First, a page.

One unusual feature about using teco as a programming language is that
    the more comments a teco program had, the slower it ran. A couple of
    years ago I found an old printout of a small teco program I'd writen ca
    1978-79. 10 lines, no comments, utterly indecipherable, except the
    section that prompted for a filename (the prompt was the only tipoff).
    D P Schreber, Mar 27, 2005
  13. Will wonders ever cease? Thanks for this. It was good to read up on
    Dan Murphy and "all that stuff" the programmers were doing during the
    day shift. All I had to worry about was backups and sorting through
    line printer listings.
    Michael Vilain, Mar 27, 2005
  14. Keep it to Usenet please

    Paul Sture Guest

    Now that you mention RUNOFF, I recall writing a report using that circa
    1982. Unfortunately the line printer was upper case only, but I printed
    it on the dot-matrix console (after turning the awful "music sheet"
    paper to the blamk side), then photocopied it.

    Our shorthand IBM Golf Ball secretaries were all asking how on earth I
    had done that, and within a month they were doing the same.

    I gave them full screen EDT rather than TECO, but they were so eager to
    use this system, that they would have done TECO too.

    FYI, TECO did get ported to the Alpha version of VMS, though I gather it
    was something of a tricky job.
    Yes, heard that story, but my name did very little.
    I never got into LSE (cheapskate employer when it came out), but the
    others have their strengths and weaknesses, so it's really a matter of
    picking the right tool for the job in hand.
    Paul Sture, Mar 27, 2005
  15. Keep it to Usenet please

    Paul Sture Guest


    Q. Must I use a mouse in the Microsoft Windows version of TECO?
    A. No, every command can be issued with the keyboard. In fact, every
    command must be issued with the keyboard because TECO does not use
    the mouse at all.

    Paul Sture, Mar 27, 2005
  16. I had to deal with it as recently as a decade ago, having had a
    colleague who was particularly fond of "Video TECO"[1]. For some
    reason, the following excerpt from the manual sticks in my mind:

    "nFWXq : Combines nFW with Xq."

    Yeah, that cleared it all up...

    [1] Jim, if you stumble across this on Google, I'm sorry... :)
    Richard Kaszeta, Mar 28, 2005
  17. ED also ran on PR1MOS


    We moved to a VAX 11/785 in 1985 at work. The TPU editor was my first
    ineractive editor. I've heard of DECUS (your host). That was for the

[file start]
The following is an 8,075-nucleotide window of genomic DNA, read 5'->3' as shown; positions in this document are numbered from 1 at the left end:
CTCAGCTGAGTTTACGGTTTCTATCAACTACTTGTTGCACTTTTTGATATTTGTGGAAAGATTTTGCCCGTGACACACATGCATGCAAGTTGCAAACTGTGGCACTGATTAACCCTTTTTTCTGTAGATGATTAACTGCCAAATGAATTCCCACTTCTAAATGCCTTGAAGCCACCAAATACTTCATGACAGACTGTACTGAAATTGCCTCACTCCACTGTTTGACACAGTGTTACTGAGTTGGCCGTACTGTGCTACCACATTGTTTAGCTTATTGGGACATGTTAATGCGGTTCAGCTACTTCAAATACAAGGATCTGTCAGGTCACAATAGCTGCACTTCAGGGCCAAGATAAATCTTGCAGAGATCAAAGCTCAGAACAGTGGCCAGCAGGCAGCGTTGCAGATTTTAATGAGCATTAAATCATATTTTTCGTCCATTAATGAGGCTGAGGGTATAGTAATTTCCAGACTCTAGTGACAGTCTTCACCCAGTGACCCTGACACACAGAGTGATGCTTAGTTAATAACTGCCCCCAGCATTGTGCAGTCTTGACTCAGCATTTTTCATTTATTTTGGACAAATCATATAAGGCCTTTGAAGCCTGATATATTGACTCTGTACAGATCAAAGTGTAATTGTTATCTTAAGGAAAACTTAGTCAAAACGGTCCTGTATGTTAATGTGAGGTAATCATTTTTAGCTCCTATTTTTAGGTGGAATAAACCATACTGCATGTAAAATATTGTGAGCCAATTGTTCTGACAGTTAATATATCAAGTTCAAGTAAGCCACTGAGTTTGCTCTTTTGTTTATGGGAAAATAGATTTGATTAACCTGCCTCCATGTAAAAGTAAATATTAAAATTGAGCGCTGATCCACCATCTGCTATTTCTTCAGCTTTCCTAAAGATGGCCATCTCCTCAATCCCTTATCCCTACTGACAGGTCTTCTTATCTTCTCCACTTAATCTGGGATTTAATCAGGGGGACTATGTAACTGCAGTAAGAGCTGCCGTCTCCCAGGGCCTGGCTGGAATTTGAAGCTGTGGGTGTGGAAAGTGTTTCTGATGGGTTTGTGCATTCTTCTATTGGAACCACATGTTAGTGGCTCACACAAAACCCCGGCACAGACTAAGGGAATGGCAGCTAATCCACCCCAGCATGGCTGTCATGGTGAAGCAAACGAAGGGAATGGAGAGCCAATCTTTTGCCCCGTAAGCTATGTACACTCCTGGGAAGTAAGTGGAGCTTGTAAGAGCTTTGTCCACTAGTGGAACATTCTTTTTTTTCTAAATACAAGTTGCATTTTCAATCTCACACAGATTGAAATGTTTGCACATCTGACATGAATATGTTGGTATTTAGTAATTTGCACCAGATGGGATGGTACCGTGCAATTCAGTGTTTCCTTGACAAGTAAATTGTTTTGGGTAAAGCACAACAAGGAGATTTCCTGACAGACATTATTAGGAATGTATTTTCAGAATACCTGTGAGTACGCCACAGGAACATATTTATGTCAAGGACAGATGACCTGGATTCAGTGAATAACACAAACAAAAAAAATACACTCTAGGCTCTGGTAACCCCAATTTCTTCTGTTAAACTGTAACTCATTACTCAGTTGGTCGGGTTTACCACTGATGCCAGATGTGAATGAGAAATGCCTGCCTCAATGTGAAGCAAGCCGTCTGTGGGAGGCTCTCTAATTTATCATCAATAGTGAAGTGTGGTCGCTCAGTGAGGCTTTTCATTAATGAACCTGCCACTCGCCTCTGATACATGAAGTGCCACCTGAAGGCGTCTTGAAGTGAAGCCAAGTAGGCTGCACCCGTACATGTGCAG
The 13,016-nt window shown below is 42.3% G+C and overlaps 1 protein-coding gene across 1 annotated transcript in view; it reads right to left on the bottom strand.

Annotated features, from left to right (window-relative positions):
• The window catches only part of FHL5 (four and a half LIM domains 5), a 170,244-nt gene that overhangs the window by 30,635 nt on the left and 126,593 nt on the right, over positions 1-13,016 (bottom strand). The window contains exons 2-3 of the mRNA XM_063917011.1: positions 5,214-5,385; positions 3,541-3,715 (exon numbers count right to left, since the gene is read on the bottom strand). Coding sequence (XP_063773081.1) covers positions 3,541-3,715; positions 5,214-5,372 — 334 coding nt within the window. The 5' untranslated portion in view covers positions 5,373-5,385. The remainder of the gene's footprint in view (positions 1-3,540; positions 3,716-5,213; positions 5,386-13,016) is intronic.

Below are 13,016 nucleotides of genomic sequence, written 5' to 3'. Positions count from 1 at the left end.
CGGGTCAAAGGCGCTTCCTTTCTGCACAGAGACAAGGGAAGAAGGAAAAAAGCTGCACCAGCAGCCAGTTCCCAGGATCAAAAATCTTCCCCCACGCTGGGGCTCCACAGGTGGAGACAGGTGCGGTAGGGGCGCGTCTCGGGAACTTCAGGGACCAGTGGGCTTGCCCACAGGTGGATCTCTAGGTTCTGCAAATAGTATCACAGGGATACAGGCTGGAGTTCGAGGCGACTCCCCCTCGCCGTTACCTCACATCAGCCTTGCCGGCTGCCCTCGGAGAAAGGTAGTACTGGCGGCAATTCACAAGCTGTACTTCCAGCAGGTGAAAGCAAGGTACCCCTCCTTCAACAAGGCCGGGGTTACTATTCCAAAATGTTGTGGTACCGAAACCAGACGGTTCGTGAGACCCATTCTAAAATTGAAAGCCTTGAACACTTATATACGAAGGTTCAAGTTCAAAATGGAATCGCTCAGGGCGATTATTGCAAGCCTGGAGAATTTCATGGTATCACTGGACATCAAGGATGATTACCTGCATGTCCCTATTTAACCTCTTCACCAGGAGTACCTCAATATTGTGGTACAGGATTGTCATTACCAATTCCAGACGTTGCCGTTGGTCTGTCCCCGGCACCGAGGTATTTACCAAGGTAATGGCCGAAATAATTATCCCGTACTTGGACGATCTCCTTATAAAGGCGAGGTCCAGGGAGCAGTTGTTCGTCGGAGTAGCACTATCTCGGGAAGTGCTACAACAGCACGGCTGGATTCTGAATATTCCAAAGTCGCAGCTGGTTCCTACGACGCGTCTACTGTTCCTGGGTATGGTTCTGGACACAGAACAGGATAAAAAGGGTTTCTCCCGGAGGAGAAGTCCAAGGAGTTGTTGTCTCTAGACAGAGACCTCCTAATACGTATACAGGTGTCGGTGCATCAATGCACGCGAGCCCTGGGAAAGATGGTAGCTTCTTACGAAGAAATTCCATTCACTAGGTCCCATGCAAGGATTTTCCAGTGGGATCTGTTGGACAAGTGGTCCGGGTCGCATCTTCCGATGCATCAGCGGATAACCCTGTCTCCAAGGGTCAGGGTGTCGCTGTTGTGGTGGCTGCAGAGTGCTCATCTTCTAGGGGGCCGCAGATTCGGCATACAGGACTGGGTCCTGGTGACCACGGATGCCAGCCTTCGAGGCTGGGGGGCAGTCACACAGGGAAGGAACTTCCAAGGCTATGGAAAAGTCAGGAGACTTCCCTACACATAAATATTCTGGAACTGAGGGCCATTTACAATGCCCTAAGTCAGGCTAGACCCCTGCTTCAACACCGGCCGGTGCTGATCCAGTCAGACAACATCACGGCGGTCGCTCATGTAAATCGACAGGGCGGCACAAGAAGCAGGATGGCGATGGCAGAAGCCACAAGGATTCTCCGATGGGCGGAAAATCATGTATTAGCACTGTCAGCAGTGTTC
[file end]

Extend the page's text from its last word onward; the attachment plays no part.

people in white coats. Didn't know it still existed though.

    Before that (and ED) I used punch cards. And before that, I handed in
    data sheets, that were coded onto papertape by senior students earning a
    little extra, for KU's GIER, running ALGOL-60.
    Axel Hammerschmidt, Mar 28, 2005
  18. Keep it to Usenet please

    Tom Stiller Guest

    I _loved_ that system!
    Tom Stiller, Mar 28, 2005
  19. Keep it to Usenet please

    Ned Schrems Guest

    ALGOL,wow! That was my first experience with a structured language..
    FORTRAN was just never the same after that. I did a lot of indenting in
    BASIC to make it read like ALGOL. VAXen were coool machinees for their
    day although VMS was about a philosophically far from UNIX as you could
    get. None of this piping together a few simple commands. A command for
    everything and lots of options for each.
    Ned Schrems, Mar 29, 2005
  20. Keep it to Usenet please

    Paul Sture Guest

    Unfortunately I never got any hands-on on a PRIMOS system.
    DECUS does still exist, although it got merged into HP's Encompasserve
    after HP took Compaq over (and they'd previously taken DEC over).

    And VMS got ported from VAX to Alpha (64 bit), and there is now a
    production release on Itanium.

    And I've got a copy of VAX/VMS running on the SIMH emulator on my iBook! :)
    I started out with punch cards. We had a team of punch card operators
    who could rattle away at a furious speed, and gossip at the same time.
    The cards were then verified by another person re-entering the same
    data; the machine would stop if it found a discrepancy for closer
    inspection and correction.
    Paul Sture, Mar 29, 2005